though the mountains shake in the heart of the sea;
though its waters roar and foam,
though the mountains tremble with its tumult......
The Lord of hosts is with us;
the God of Jacob is our refuge.

May we learn again, Lord, that you are our refuge -- not just my refuge or yours, but ours. May we learn to trust the strength of the cross, may we hope instead of fear, opening our hearts instead of closing them, sharing instead of hoarding, and coming together despite all differences. May we be brave without bitterness, speaking the truth in love, and forgiving one another, because Lord knows, we all need it. Amen.

Wednesday, September 10, 2008

Deleting Spam

About a week ago I did something stupid in my facebook account (I don't want to get into it, but it involves trying to figure out something about that darn animated dog, "Pokey"), and unleashed an endless stream of spam into one of my email accounts. This could be called a minor annoyance, in some ways: somewhere along the line of getting a lot of junk mail every day. At least with this spam, there isn't any physical clutter in my house.

However, every time I see a new list of 10 or 20 or 30 spam-mails, I'm reminded of my dumb mistake.

At first, I checked off each one separately, before I deleted it. Then I discovered a little button that would automatically delete all spam for me (although I do get the ominous warning "Are you sure you want to delete all these messages?" right before I hit the button). I don't take the time to read the spam (there are too many for that), but sometimes I have caught a glimpse of the first few words, and I've noticed that sometimes they are desperate for me to respond, i.e., "We have been trying to contact you for several days!" or "This is the last time we are going to contact you!"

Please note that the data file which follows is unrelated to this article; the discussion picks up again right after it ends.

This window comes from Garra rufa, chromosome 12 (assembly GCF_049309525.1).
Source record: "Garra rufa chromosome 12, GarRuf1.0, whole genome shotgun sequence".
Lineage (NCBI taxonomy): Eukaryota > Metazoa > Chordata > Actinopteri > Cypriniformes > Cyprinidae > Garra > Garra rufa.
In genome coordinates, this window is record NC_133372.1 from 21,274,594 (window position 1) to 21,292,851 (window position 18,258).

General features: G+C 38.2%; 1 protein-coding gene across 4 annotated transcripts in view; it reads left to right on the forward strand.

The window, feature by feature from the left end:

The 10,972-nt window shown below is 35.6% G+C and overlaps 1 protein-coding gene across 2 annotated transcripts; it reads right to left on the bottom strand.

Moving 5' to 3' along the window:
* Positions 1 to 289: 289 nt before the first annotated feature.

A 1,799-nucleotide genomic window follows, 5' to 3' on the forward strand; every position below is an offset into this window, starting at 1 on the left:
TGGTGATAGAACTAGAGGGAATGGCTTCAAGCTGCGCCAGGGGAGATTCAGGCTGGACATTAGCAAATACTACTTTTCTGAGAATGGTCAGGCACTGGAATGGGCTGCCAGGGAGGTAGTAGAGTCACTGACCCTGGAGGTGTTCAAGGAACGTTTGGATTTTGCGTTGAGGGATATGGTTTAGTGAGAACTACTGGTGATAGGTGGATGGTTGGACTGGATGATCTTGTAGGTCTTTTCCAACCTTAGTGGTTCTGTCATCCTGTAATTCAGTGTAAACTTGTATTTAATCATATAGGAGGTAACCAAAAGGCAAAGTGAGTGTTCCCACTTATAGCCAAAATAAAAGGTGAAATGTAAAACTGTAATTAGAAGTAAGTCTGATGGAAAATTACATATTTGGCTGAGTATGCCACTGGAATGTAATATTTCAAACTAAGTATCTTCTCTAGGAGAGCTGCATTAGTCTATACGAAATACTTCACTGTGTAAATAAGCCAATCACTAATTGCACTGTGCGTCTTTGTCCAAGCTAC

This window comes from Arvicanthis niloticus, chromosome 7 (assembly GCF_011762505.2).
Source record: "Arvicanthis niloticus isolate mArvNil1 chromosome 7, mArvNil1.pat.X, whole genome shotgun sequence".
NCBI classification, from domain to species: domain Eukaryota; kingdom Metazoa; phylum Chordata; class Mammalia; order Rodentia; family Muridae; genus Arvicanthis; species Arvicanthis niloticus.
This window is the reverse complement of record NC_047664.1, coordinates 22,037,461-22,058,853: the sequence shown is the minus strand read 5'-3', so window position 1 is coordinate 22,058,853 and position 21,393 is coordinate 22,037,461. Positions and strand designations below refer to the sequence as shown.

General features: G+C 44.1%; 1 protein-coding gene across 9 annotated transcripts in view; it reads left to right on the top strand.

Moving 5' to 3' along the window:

They don't think they are "spam." They think they are incredible offers that I would be foolish to pass up. They even (sometimes) know my name, which you might think would soften me a little. But it doesn't.

Free laptops, surveys I can take, degree programs, mortgage deals: I delete them all. I recognize them as "too good to be true." Or, as theologians might say, "another gospel."

I wish it was always so easy, and simple to delete the false messages in life, and simply a messy inconvenience as it is with "spam." But not all the sirens out there are so easy to resist. And how is it that we discern the true from the false, what is real from what is leading us astray? For me, the words of the absolution, "In the name of Jesus, your sins are forgiven," are a great gift that sets me free. To someone else, those words might sound just like spam. Too good to be true.